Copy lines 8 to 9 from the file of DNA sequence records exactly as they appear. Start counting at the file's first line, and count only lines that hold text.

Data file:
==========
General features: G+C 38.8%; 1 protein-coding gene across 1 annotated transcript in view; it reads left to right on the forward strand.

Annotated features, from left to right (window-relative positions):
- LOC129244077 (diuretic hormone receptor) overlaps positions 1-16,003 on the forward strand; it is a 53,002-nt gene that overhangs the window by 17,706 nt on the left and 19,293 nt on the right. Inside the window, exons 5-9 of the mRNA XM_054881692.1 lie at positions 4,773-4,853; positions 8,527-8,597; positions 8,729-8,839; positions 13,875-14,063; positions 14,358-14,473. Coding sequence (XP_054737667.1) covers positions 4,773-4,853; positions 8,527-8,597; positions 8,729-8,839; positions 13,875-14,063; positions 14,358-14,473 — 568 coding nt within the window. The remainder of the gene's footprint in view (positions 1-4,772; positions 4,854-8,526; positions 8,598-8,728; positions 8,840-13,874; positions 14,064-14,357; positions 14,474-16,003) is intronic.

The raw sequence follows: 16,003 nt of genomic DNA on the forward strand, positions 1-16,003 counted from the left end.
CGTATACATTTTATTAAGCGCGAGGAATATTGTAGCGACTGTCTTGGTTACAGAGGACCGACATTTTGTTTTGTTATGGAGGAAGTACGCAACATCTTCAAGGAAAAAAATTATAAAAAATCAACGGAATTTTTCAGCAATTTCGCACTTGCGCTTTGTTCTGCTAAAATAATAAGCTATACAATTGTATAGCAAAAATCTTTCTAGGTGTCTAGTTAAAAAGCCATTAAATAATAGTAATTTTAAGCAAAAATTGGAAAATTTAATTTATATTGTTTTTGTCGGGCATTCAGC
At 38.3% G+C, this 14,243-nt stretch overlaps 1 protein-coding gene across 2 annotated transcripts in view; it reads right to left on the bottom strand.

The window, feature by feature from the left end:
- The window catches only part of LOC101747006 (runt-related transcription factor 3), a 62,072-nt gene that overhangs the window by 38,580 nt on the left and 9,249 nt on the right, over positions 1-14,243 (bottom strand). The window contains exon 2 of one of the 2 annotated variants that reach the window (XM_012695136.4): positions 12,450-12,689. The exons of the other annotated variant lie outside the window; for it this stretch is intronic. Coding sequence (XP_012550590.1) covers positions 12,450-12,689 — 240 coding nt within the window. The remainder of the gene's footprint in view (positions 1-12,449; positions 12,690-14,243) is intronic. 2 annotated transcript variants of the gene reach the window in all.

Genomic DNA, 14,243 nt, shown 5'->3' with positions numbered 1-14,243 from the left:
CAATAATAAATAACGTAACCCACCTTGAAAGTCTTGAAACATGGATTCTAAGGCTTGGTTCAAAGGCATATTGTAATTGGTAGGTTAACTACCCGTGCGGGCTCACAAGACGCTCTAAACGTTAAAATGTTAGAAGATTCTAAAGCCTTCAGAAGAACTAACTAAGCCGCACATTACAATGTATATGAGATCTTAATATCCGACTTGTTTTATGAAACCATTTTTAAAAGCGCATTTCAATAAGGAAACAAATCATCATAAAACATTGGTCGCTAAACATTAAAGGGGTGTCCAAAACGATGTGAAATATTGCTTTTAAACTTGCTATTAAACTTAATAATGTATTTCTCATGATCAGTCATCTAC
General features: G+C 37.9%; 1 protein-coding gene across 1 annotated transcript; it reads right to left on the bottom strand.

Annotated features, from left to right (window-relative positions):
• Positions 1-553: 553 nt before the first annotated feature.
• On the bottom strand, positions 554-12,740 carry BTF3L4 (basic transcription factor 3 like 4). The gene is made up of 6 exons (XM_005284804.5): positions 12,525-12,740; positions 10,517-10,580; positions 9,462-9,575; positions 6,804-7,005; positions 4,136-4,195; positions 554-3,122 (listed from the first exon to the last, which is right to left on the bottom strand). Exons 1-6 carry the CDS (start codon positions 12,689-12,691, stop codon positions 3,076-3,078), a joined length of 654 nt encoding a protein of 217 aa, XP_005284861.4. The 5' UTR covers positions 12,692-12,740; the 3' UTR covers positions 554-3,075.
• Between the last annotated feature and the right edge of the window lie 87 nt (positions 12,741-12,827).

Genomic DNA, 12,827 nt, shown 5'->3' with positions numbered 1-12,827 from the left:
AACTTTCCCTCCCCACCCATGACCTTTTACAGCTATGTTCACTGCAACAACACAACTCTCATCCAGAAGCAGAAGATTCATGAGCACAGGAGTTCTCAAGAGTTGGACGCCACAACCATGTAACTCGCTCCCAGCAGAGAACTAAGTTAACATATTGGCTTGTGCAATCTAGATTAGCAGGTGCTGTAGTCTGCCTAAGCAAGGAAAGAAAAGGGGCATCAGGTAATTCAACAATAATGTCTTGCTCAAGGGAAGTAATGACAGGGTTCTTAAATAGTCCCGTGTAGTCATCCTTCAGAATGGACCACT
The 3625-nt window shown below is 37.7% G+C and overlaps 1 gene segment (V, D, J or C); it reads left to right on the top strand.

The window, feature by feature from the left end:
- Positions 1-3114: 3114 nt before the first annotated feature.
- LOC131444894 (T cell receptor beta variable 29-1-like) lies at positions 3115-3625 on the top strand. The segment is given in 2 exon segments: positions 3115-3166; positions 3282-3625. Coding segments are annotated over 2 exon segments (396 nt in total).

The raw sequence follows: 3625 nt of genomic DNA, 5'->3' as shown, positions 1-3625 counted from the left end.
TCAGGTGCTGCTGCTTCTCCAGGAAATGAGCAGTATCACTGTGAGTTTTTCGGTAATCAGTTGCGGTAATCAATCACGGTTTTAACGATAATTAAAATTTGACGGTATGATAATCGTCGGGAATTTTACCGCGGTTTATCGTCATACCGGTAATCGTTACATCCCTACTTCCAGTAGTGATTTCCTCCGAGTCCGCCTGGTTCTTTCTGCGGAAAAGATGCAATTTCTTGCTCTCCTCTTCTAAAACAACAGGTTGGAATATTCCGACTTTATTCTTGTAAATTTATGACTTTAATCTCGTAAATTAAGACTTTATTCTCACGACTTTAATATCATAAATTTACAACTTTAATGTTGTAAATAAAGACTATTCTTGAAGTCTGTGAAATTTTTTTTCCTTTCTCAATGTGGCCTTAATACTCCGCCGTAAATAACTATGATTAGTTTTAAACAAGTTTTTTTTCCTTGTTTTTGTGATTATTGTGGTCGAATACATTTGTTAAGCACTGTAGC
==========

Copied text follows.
- The window catches only part of LOC101747006 (runt-related transcription factor 3), a 62,072-nt gene that overhangs the window by 38,580 nt on the left and 9,249 nt on the right, over positions 1-14,243 (bottom strand). The window contains exon 2 of one of the 2 annotated variants that reach the window (XM_012695136.4): positions 12,450-12,689. The exons of the other annotated variant lie outside the window; for it this stretch is intronic. Coding sequence (XP_012550590.1) covers positions 12,450-12,689 — 240 coding nt within the window. The remainder of the gene's footprint in view (positions 1-12,449; positions 12,690-14,243) is intronic. 2 annotated transcript variants of the gene reach the window in all.

Genomic DNA, 14,243 nt, shown 5'->3' with positions numbered 1-14,243 from the left: